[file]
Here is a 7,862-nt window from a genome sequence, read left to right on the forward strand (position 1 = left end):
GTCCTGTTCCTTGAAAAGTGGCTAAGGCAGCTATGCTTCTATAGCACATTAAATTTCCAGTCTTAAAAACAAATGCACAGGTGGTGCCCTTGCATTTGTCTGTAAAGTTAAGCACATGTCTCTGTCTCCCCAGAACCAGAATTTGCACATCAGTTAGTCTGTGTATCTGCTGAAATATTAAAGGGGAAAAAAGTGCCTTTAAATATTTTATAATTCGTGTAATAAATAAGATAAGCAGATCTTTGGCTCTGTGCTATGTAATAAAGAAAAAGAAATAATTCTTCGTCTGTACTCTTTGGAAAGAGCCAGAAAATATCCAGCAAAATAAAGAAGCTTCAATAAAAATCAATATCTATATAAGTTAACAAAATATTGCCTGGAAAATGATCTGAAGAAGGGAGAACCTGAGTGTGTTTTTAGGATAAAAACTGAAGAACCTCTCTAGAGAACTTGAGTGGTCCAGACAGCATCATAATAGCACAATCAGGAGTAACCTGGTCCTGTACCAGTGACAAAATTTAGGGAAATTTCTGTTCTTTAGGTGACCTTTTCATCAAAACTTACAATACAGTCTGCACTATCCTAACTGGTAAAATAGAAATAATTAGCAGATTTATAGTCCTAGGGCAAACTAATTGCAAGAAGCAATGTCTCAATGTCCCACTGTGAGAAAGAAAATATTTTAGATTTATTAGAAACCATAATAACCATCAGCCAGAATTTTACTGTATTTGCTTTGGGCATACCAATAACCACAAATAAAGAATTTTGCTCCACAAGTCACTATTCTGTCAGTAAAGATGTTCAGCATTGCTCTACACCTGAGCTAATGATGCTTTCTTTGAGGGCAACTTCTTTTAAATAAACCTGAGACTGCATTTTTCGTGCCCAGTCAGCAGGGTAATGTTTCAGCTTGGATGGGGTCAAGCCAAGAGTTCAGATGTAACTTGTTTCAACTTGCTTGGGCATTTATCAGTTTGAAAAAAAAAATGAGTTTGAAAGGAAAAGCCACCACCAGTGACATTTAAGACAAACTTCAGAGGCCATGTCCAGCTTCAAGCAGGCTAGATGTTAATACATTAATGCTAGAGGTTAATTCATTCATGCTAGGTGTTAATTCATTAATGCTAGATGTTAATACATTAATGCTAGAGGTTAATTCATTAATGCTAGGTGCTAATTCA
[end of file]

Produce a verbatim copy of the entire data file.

Here is a 7,862-nt window from a genome sequence, read left to right on the forward strand (position 1 = left end):
GTCCTGTTCCTTGAAAAGTGGCTAAGGCAGCTATGCTTCTATAGCACATTAAATTTCCAGTCTTAAAAACAAATGCACAGGTGGTGCCCTTGCATTTGTCTGTAAAGTTAAGCACATGTCTCTGTCTCCCCAGAACCAGAATTTGCACATCAGTTAGTCTGTGTATCTGCTGAAATATTAAAGGGGAAAAAAGTGCCTTTAAATATTTTATAATTCGTGTAATAAATAAGATAAGCAGATCTTTGGCTCTGTGCTATGTAATAAAGAAAAAGAAATAATTCTTCGTCTGTACTCTTTGGAAAGAGCCAGAAAATATCCAGCAAAATAAAGAAGCTTCAATAAAAATCAATATCTATATAAGTTAACAAAATATTGCCTGGAAAATGATCTGAAGAAGGGAGAACCTGAGTGTGTTTTTAGGATAAAAACTGAAGAACCTCTCTAGAGAACTTGAGTGGTCCAGACAGCATCATAATAGCACAATCAGGAGTAACCTGGTCCTGTACCAGTGACAAAATTTAGGGAAATTTCTGTTCTTTAGGTGACCTTTTCATCAAAACTTACAATACAGTCTGCACTATCCTAACTGGTAAAATAGAAATAATTAGCAGATTTATAGTCCTAGGGCAAACTAATTGCAAGAAGCAATGTCTCAATGTCCCACTGTGAGAAAGAAAATATTTTAGATTTATTAGAAACCATAATAACCATCAGCCAGAATTTTACTGTATTTGCTTTGGGCATACCAATAACCACAAATAAAGAATTTTGCTCCACAAGTCACTATTCTGTCAGTAAAGATGTTCAGCATTGCTCTACACCTGAGCTAATGATGCTTTCTTTGAGGGCAACTTCTTTTAAATAAACCTGAGACTGCATTTTTCGTGCCCAGTCAGCAGGGTAATGTTTCAGCTTGGATGGGGTCAAGCCAAGAGTTCAGATGTAACTTGTTTCAACTTGCTTGGGCATTTATCAGTTTGAAAAAAAAAATGAGTTTGAAAGGAAAAGCCACCACCAGTGACATTTAAGACAAACTTCAGAGGCCATGTCCAGCTTCAAGCAGGCTAGATGTTAATACATTAATGCTAGAGGTTAATTCATTCATGCTAGGTGTTAATTCATTAATGCTAGATGTTAATACATTAATGCTAGAGGTTAATTCATTAATGCTAGGTGCTAATTCA